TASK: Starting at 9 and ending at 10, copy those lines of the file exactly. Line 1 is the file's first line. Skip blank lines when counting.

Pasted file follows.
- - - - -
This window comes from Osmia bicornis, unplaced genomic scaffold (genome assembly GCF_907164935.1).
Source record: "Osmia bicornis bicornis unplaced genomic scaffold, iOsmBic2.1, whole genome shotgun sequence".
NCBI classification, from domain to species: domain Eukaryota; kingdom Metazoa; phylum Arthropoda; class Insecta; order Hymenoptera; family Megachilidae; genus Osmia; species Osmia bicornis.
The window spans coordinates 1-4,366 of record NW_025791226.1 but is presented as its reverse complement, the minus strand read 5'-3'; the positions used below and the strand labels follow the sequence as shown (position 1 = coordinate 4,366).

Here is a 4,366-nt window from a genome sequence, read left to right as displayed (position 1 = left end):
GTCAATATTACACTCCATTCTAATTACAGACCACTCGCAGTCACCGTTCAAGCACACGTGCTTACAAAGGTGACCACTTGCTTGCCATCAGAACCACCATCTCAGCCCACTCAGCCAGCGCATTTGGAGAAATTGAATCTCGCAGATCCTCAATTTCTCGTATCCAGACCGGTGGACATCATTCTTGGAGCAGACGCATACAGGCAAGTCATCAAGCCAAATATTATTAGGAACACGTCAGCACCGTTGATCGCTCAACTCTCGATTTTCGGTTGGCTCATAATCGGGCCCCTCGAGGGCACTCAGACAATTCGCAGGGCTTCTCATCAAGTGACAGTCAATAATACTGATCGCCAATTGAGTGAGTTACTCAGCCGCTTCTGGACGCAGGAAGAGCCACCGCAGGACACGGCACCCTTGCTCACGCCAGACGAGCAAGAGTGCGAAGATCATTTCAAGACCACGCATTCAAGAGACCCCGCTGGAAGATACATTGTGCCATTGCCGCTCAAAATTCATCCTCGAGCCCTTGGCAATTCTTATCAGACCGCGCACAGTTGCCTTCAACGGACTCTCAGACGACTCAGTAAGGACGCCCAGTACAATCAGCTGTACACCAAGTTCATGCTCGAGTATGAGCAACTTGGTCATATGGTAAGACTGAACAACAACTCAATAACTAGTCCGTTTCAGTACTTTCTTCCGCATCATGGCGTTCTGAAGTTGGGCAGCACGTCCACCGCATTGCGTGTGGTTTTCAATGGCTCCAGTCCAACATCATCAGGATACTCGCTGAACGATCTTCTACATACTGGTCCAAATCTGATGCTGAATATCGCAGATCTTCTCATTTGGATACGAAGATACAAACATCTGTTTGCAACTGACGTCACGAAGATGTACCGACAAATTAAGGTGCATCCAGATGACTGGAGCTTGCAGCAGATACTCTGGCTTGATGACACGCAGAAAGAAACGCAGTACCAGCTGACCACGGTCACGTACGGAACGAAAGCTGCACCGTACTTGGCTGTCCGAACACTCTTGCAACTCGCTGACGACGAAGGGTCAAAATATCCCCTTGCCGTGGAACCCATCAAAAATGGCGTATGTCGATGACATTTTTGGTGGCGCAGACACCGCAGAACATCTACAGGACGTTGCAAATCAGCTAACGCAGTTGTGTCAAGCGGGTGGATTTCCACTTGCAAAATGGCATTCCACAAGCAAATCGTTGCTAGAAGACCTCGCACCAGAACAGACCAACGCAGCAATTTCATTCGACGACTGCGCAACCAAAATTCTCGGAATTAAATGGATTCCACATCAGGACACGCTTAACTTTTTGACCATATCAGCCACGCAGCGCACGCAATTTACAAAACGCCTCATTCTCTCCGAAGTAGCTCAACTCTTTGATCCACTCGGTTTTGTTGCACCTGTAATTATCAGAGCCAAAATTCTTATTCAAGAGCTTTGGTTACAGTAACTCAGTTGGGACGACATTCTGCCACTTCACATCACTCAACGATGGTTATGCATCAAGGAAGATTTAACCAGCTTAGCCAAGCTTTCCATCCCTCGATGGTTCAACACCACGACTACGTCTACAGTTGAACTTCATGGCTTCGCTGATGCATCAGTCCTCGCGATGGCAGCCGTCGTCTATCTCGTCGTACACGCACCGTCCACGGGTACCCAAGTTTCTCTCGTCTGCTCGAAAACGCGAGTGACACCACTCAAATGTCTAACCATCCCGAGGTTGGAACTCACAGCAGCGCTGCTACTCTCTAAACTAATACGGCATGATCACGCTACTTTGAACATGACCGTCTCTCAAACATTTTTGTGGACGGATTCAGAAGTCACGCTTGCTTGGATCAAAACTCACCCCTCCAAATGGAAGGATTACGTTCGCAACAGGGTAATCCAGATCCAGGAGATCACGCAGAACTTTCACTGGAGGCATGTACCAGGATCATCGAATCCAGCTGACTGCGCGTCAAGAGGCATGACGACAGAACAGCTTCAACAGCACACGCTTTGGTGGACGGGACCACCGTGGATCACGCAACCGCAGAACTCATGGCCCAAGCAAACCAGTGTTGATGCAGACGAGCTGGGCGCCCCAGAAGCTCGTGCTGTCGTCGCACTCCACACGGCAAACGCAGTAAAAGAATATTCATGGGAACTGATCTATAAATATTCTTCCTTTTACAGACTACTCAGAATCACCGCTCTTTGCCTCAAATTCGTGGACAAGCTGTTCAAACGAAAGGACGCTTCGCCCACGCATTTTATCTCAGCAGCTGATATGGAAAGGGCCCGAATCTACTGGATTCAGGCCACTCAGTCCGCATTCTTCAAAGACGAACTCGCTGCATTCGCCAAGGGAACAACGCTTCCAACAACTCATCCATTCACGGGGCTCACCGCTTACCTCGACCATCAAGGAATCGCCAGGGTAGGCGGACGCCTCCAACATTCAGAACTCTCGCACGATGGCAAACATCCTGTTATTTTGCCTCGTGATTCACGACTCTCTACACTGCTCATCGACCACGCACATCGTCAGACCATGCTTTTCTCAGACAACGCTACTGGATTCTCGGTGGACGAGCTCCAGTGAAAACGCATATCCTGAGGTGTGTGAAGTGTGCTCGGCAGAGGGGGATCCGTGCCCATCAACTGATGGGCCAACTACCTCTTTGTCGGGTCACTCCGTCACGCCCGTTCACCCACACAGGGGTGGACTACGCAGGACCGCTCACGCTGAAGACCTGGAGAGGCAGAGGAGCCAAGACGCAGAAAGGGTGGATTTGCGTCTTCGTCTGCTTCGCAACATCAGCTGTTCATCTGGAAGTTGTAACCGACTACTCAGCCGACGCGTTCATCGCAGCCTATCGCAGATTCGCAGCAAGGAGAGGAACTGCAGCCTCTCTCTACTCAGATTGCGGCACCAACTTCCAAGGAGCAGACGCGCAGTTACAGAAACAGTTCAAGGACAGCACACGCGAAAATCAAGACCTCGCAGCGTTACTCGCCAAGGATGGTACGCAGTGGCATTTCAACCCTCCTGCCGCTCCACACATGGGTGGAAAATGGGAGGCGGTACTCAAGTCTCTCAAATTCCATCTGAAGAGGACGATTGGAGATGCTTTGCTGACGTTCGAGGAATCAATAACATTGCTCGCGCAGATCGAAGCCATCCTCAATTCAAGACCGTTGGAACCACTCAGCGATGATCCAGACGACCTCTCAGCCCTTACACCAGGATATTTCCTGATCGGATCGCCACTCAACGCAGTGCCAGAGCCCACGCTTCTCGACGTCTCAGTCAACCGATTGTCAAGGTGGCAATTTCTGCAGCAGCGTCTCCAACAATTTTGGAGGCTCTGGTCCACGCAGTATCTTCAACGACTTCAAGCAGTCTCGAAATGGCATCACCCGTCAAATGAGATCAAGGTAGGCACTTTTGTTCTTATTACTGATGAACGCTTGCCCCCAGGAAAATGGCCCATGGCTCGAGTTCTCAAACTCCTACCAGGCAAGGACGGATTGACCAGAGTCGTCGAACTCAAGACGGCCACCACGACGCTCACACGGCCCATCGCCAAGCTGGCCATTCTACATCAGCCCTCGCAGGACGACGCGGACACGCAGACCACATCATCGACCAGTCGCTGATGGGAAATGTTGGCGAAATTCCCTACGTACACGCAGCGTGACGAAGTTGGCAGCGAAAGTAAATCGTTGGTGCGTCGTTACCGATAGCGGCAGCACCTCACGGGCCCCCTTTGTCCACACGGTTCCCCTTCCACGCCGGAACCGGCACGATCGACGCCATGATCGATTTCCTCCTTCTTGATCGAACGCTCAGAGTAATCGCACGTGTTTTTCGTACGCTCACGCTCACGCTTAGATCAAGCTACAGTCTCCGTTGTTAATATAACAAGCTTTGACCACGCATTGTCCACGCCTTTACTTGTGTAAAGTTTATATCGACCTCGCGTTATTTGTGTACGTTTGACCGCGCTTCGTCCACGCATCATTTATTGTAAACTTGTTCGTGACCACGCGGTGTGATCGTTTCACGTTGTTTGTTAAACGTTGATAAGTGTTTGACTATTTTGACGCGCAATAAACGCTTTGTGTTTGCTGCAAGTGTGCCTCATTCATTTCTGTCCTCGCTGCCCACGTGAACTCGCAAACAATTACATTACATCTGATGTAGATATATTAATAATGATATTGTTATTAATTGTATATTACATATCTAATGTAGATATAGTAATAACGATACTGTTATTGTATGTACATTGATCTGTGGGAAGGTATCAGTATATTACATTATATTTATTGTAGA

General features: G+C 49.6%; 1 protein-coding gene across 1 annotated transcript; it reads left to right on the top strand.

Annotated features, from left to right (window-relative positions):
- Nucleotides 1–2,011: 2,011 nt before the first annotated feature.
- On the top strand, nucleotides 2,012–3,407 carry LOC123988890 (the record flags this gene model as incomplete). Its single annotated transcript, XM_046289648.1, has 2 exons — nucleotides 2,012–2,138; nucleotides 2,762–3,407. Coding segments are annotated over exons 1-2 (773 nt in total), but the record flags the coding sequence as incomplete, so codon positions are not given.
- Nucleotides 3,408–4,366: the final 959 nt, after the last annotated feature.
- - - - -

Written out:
- Nucleotides 1–2,011: 2,011 nt before the first annotated feature.
- On the top strand, nucleotides 2,012–3,407 carry LOC123988890 (the record flags this gene model as incomplete). Its single annotated transcript, XM_046289648.1, has 2 exons — nucleotides 2,012–2,138; nucleotides 2,762–3,407. Coding segments are annotated over exons 1-2 (773 nt in total), but the record flags the coding sequence as incomplete, so codon positions are not given.